I woke up with a headache this morning. Imagine my mother putting my hair in buns. Is it by force to make hair? I opened my mouth and screamed. She was there in a second to sooth me. Of course she didn’t figure out that it was her fault I was screaming; goes to show how insensitive parents can be sometimes.
From the minute I woke up, there was a clamour to hold me. First of all, I didn’t know half the people in the house. Secondly, I don’t know what people’s wahala is. Can’t they just leave me alone? The winner of the struggle was a woman with really prickly hair and she kept putting my face close to it and bouncing me in turns. Face in hair, bounce. Face in hair, bounce; like clockwork. And she wouldn’t relinquish me to anyone else. I rewarded her by sharing my first breakfast with her, making quite a mess on her dress. Of course she acted like it was okay but she wasn’t so reluctant to hand me over to my godmother after that.
My mother was busy chopping things and directing every one about. I was pretty patient with her even though it was time for second breakfast. My patience was all for nothing. She handed me to my grandmother for a bath.
Now here’s the thing about old people. They act like because they’re old they know everything.
“I was fairer than this when I was her age”. That’s my grandmother. Just because we weren’t there doesn’t mean you can say anything you like. Fairer than me ehn? And she bent my arms too far back in the name of massaging my muscles. I don’t do any heavy lifting so I wonder why they insist on torturing me after every bath session. I bore it stoically. Just in case you wonder how I know that word, ask my father. He says it all the time.
Next issue I had with the whole preparation was the dress. Pink and ruffled, very pretty and felt like sandpaper against my skin. The fact that I had just eaten and wanted to sleep took my mind off it. But I took a mental note. Complain later.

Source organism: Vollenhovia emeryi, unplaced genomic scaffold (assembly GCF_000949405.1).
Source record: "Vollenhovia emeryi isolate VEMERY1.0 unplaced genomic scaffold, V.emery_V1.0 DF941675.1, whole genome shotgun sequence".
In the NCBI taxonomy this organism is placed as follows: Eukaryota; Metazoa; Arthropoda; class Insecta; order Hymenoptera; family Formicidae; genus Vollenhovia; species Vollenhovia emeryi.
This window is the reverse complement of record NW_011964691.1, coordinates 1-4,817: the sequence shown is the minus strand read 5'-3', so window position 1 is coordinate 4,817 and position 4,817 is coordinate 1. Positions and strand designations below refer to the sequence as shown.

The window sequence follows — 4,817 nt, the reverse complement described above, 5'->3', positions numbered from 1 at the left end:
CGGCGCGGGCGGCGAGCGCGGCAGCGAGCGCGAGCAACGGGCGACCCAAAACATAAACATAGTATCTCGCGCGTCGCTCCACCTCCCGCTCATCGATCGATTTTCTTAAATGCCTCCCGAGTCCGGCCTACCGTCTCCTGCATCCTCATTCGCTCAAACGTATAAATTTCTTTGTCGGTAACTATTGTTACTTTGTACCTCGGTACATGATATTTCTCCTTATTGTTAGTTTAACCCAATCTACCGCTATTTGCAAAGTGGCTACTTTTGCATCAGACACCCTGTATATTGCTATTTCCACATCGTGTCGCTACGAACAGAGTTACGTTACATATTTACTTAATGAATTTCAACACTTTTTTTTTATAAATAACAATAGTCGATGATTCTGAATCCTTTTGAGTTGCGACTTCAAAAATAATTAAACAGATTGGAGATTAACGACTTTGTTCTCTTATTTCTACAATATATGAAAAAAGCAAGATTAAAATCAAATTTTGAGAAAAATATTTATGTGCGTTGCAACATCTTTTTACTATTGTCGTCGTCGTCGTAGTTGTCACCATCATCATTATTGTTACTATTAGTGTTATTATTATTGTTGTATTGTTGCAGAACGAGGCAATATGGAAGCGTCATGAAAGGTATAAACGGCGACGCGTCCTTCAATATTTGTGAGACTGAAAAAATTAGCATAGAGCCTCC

Why on earth did they have to hand me over to a man who had no idea what to do with me? He almost dropped me in the name of raising me before the altar. I didn’t see the point and I would have been justified if he had dropped me, but luckily for me he didn’t. I’m sure it would have hurt. And my mother would be in jail.
I woke up sometime during the service to take a better look at the others being tortured as I was. They didn’t seem to mind being presented at all. Traitors. One thing they all had in common was their size. They were about twice me. My mother must be underfeeding me. Note to self: protest more vehemently when the nipple is taken out of my mouth. Protesting any other time wouldn’t make a difference. My mother was hardcore. I knew from experience that crying didn’t faze her. I tried, it didn’t work. I moved on.
My mother must have noticed their sizes too because I overheard her talking with the lady with a lovely blue scarf. Luckily I heard the answer and heaved a sigh of relief. The traitor on the right was twice my age. She was a girl like me and had a purple bow in her hair, if you could refer to the tuft at the top of her head as hair. I’m not much better hairwise, but what I have is spread all over, thank you very much. I put my head back down.
Next time I open my eyes, my grandmother is trying to pour the entire contents of a powder can all over me while my mother is trying to get another dress on me. See what I said about old people?
‘Temituoyo Obianuju, may God bless your path as you go through life. You will be a source of joy to your parents, in Jesus name!’ That was my father’s mother’s voice. Who had all those names? My name is Charisse. It means Grace. First words I’m going to say, “Why didn’t you just name me Grace?” Nobody can pronounce my name (except my parents). I’ve heard them correct close to one hundred people. I wonder why they don’t take the hint and call me something simpler; like Sandra or Ann.
T. O. was just the beginning. I got about ten more names which everyone knows is just for show. I’m stuck with Charisse. I went back to sleep.
I woke up. Dinner time was rudely interrupted by the entrance of a couple I had never seen before. It was not funny. One minute I was contentedly sucking away, the next I was being paraded. Good baby that I am, I obliged and smiled sweetly until the man commented on my staring at the fan so much. I didn’t have a choice. I was in his wife’s arms. All she did was look at me. She couldn’t even make silly sounds at me. I hate those but it’s a lot better than being stared at like I was expected to jump off her lap and tap dance. I also grew tired of looking at her too intent face and had to turn my attention to something more interesting. Talk about boring.
Finally, the stranglers (ask my father) went home and all was back to normal and I had my dinner in peace (thank God it never gets cold).
Photo credit: Me
Model: Charisse Temituoyo Obianuju Edema